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Southeast Asia’s Forgotten Wars and the region’s painful past

For tourists, Southeast Asia conjures visions of exotic islands in places like Phuket, Bali, and Boracay. For investors, it’s a relatively safe destination, where their capital can flourish in global cities like Singapore, Kuala Lumpur, and Bangkok.

Bahar Karaman

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For tourists, Southeast Asia conjures visions of exotic islands in places like Phuket, Bali, and Boracay. For investors, it’s a relatively safe destination, where their capital can flourish in global cities like Singapore, Kuala Lumpur, and Bangkok.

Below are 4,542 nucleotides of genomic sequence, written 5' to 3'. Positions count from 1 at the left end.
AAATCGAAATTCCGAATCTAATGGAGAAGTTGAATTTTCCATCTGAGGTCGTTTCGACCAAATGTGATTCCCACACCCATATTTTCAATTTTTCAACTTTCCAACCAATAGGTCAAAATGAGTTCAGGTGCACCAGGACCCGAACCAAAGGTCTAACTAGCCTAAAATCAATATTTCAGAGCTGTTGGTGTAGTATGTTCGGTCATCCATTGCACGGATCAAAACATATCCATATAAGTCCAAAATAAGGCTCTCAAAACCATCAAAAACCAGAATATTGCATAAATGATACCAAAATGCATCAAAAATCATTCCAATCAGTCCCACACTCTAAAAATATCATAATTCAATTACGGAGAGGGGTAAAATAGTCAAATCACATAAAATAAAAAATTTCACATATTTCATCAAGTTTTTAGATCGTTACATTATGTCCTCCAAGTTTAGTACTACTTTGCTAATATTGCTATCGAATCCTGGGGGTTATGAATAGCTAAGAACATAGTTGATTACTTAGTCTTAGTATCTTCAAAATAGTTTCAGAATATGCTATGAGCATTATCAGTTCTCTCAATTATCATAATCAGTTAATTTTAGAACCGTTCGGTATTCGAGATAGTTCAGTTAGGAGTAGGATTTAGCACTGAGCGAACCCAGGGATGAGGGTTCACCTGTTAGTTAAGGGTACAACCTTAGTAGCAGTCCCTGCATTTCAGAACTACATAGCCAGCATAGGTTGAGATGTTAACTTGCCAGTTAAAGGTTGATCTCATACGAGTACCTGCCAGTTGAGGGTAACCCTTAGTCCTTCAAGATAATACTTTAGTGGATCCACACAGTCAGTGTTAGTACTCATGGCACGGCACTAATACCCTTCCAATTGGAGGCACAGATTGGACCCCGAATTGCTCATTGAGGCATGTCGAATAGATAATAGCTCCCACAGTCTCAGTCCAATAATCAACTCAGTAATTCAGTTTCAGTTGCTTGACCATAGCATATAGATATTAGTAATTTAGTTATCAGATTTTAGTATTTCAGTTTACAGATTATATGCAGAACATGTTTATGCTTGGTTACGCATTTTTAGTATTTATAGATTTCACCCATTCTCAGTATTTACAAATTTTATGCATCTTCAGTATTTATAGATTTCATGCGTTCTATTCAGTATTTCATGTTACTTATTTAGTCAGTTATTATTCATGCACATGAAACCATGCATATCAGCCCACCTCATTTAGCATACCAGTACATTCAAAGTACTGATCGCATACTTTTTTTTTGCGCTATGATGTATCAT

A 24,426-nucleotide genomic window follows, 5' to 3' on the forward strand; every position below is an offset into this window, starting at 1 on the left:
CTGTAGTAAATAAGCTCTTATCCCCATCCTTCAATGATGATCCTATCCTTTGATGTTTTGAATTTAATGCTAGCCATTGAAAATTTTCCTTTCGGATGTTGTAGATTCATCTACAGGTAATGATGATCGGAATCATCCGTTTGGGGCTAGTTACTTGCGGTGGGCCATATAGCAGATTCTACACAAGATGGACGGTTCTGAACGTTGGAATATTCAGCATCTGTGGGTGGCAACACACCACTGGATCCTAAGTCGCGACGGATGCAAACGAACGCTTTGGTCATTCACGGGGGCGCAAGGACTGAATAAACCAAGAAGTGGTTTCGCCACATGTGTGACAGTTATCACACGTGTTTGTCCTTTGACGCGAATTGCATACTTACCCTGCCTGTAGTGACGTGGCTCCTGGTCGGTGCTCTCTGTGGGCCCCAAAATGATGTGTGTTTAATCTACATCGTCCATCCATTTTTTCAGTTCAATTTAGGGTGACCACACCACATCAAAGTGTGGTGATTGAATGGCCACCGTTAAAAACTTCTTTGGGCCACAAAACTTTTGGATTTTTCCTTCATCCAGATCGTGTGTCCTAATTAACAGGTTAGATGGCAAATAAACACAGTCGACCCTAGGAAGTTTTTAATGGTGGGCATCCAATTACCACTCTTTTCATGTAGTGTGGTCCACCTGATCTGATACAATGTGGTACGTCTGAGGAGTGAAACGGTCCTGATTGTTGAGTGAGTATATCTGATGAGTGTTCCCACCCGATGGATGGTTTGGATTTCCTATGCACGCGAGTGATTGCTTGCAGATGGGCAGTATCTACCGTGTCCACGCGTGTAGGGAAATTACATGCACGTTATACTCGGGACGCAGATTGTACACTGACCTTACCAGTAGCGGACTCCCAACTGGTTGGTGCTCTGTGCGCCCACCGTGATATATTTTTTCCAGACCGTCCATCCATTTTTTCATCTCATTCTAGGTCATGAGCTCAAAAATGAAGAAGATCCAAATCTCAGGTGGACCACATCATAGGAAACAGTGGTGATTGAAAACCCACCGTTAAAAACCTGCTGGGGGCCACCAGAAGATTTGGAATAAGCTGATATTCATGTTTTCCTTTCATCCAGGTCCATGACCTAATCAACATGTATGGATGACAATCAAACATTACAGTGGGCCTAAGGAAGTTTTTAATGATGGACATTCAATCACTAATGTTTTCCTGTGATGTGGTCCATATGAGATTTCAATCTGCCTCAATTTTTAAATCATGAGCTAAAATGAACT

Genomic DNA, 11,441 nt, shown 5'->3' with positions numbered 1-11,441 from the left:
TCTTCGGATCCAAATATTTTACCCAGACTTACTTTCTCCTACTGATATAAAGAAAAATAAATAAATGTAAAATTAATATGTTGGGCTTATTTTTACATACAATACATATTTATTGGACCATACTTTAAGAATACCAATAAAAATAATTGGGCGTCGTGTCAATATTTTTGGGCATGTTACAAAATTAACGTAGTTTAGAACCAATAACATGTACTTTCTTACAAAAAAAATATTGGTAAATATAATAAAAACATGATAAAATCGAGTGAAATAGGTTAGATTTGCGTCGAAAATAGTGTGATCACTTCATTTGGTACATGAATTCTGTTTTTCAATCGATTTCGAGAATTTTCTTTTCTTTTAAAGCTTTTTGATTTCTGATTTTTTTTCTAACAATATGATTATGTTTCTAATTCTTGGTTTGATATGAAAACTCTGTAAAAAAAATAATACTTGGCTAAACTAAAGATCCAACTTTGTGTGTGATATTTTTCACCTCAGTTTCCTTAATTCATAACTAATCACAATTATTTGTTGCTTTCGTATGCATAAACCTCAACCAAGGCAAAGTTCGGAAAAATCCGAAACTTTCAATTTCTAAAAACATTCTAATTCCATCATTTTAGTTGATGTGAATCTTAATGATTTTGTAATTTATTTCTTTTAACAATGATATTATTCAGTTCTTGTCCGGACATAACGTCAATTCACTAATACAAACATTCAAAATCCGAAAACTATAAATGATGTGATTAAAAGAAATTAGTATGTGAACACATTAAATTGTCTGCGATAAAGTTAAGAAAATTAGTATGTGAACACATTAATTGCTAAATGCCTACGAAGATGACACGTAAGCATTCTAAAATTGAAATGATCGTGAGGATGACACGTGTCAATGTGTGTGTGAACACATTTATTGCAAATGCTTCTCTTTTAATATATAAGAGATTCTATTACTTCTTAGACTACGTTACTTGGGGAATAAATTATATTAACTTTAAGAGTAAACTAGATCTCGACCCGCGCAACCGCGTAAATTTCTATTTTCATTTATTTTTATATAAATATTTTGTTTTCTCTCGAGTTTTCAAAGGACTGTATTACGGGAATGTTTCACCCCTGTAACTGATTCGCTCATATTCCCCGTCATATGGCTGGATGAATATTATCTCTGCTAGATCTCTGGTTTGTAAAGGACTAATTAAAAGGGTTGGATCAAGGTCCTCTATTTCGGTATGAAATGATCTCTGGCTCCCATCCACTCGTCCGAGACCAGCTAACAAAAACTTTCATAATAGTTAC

Its ancient history is preserved at Angkor Wat, its rich biodiversity is visible in Borneo, and its readiness to blend with foreign cultures is highlighted by the folk Catholicism in the Philippines.

Unfortunately, it’s seldom mentioned that Southeast Asia is actually one of the most war-ravaged places on the planet. Indeed, there are still several unfinished wars in the region. For example, the world’s longest ongoing civil war involves the Karen National Liberation Army, which has been fighting for independence from Burma’s central government for the past 60 years. Meanwhile, the Maoist-influenced Communist Party of the Philippines has been waging an armed revolution in the Philippine countryside since 1969, making it the world’s longest communist insurgency.

Read More: http://the-diplomat.com/asean-beat/2012/03/11/southeast-asia%E2%80%99s-forgotten-wars/

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